We discuss the ways she’s increased donations, increased programmatic impact, and improved the ways the company measures the success of its members. 

There are waiting lists of people waiting to participate in Back On My feet, and Katy shares the way we can all help out. 

Here are some of the topics we’ll discuss today:

  • Everything Katy’s accomplished with Back On My Feet
  • How health and success work together to create social wellness
  • The ways running builds self-esteem and empowers individuals
  • How individuals and the corporate world work together for social wellness
  • What we can all do to be more socially aware
  • How we can donate our time and money to Back On My Feet 

Questions Katy is asked:

3:34 When did Katy move over to the United States?

4:30 Why is running so special?

5:33 Do you run in the mornings?

7:02 What has Katy accomplished with Back On My Feet?

9:00 What is Back On My Feet and how does it work?

11:28 Everyone with Back On My Feet gets a free pair of running shoes

12:08 What’s it like being a Back On My Feet alumni?

13:13 How did you convince your sponsors to get involved?

15:05 How many members join marathons?

16:10 Which cities participate in Back On My Feet?

17:06 How can we get in touch with Back On My Feet?

18:10 How big can Back On My Feet get?

19:24 How do the sponsors help members find jobs and get back on their feet?

21:20 Does Back On My Feet offer interview training for members?

22:32 How do donations work with Back On My Feet?

24:45 What attracted Katy to Back On My Feet?

25:53 What attracts Katy to social wellness?

26:40 What social differences do you see between the UK and the USA?

28:22 Are things moving in the right direction?

29:35 How many different ways can corporations work with Back On My Feet?

31:11 Why is running so empowering?

33:43 What moment brought it home for Katy?

36:29 How Katy’s mom inspires her

38:07 How is the running community like a family?

39:20 How does recruitment work?

41:15 Why do you start running so early in the morning?

43:27 The story that impacted Katy the most

46:28 What happens at the beginning and the end of each run?

49:18 The Final Kick Round!

Quotes by Katy:

“I run a mile a minute in how I act in daily life, and for me when I go running it’s a moment of clarity.”

“Back On My Feet starts with running.”

“Companies and corporations want to work with non-profits in a unique way. They want a variety of ways.”

“The reason we use running is because anyone can do it. We are born to run.”

 

Links:

Back On My Feet

To get involved: info@backonmyfeet.org

How to get your business involved: partners@backonmyfeet.org

November Project

Born to Run Chris McDougall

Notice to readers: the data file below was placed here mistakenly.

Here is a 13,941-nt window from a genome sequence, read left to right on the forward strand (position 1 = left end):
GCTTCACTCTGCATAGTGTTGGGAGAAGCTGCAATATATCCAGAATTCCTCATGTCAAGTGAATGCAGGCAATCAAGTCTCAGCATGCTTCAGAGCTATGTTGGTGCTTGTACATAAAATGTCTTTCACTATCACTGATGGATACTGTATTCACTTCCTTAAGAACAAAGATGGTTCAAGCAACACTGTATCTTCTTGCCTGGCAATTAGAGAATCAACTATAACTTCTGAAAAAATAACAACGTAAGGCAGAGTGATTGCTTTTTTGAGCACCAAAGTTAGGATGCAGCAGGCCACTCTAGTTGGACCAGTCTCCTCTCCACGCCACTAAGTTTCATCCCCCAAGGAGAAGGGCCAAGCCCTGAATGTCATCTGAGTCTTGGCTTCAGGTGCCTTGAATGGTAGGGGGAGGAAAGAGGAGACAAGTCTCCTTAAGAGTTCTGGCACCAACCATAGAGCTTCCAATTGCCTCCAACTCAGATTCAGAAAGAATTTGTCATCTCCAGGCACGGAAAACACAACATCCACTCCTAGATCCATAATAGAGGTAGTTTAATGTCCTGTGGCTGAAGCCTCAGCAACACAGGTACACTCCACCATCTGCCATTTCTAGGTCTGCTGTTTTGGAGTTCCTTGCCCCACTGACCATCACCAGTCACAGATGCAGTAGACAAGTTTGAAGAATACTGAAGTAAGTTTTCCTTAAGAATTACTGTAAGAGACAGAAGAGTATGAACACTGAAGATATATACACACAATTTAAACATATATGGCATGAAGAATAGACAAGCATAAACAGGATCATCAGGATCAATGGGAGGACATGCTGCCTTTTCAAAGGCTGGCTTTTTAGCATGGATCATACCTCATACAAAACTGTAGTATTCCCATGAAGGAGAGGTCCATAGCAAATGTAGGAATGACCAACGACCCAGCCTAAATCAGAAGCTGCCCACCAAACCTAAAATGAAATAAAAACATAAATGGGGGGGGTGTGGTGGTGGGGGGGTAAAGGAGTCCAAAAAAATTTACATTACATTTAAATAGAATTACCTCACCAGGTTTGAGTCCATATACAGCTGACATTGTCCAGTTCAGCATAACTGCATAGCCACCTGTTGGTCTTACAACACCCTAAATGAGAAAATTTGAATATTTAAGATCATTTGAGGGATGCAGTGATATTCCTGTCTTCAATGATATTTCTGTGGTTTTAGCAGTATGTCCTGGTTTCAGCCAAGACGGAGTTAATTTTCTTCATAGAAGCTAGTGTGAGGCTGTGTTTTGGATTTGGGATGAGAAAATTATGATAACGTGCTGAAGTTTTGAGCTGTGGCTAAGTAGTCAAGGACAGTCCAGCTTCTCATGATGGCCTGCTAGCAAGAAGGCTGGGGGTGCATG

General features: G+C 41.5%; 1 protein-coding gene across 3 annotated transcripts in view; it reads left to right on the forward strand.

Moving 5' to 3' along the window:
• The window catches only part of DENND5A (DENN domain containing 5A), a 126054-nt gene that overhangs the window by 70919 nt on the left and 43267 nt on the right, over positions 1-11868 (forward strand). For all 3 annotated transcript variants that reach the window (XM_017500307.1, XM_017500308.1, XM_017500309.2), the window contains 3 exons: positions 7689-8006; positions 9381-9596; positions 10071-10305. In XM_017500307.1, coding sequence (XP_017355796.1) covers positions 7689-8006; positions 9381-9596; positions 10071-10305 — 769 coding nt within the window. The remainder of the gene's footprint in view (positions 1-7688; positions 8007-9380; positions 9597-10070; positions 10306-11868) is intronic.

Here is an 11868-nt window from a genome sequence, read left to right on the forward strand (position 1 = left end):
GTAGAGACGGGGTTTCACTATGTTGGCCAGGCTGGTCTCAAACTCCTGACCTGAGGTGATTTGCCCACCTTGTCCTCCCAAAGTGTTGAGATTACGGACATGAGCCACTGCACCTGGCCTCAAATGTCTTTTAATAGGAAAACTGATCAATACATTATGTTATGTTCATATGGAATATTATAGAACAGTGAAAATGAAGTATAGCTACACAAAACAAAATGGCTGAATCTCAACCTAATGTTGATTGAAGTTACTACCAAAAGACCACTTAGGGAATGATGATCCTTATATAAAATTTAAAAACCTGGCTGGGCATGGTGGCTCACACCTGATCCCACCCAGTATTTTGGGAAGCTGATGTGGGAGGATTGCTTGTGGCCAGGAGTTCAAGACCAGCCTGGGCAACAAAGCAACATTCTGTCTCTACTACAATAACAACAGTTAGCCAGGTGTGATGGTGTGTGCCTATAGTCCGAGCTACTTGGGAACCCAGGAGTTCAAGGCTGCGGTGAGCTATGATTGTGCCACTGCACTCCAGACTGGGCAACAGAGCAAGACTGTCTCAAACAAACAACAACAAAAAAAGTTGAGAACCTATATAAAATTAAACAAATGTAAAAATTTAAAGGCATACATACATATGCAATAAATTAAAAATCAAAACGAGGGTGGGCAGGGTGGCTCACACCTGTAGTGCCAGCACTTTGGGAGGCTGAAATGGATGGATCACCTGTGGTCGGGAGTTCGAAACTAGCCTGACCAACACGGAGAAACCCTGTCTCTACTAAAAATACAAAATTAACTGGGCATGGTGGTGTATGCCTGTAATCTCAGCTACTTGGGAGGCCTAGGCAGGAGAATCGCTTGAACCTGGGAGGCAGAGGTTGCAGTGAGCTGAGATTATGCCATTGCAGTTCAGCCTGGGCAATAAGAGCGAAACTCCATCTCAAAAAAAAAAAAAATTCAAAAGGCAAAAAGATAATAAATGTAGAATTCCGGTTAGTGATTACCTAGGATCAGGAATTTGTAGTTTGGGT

Cytomax

Clif Bar

We really hope you’ve enjoyed this episode of Run to the Top.

The best way you can show your support of the show is to share this podcast with your family and friends and share it on your Facebook, Twitter, or any other social media channel you use.

If more people who know about the podcast and download the episodes, it means I can reach out to and get through to the top running influencers, to bring them on and share their advice, which hopefully makes the show even more enjoyable for you!

Nov 23, 2016

Today’s episode is going to completely change the way you look at running form.

I’m sure we’re all guilty of saying we have “bad form” while running. I know my own peroneal arthritis effects my form and the way I think about it, and that’s why I brought the Gait Guys on the podcast.

It’s time to get a new perspective! Durability is what Dr. Shawn Allen and Dr. Ivo Waerlop are all about.

Your running form isn’t really what matters. It’s how durable and economical that form is and what it’s doing to and for your body.

Injuries, surgery, and simple ignorance are all responsible for our running forms, regardless of whether they’re good or bad, but it’s easier than you think to re-train your body to overcome discomfort and pain. You may not even need to change your running form at all.

Rather, we are going to discuss permanent moving patterns and how to make up for what your patterns might be lacking in order for you to have the [...]

Nov 17, 2016

Will you help me give a wedding present today?

My guest didn’t start out as a runner, in fact, she did not start running until one year ago.

Chiara was a springboard diver who was inspired to run by the most powerful force of all: love!

As new runners, we all know how magical that first run can be, but today’s episode is truly for the romantic runner.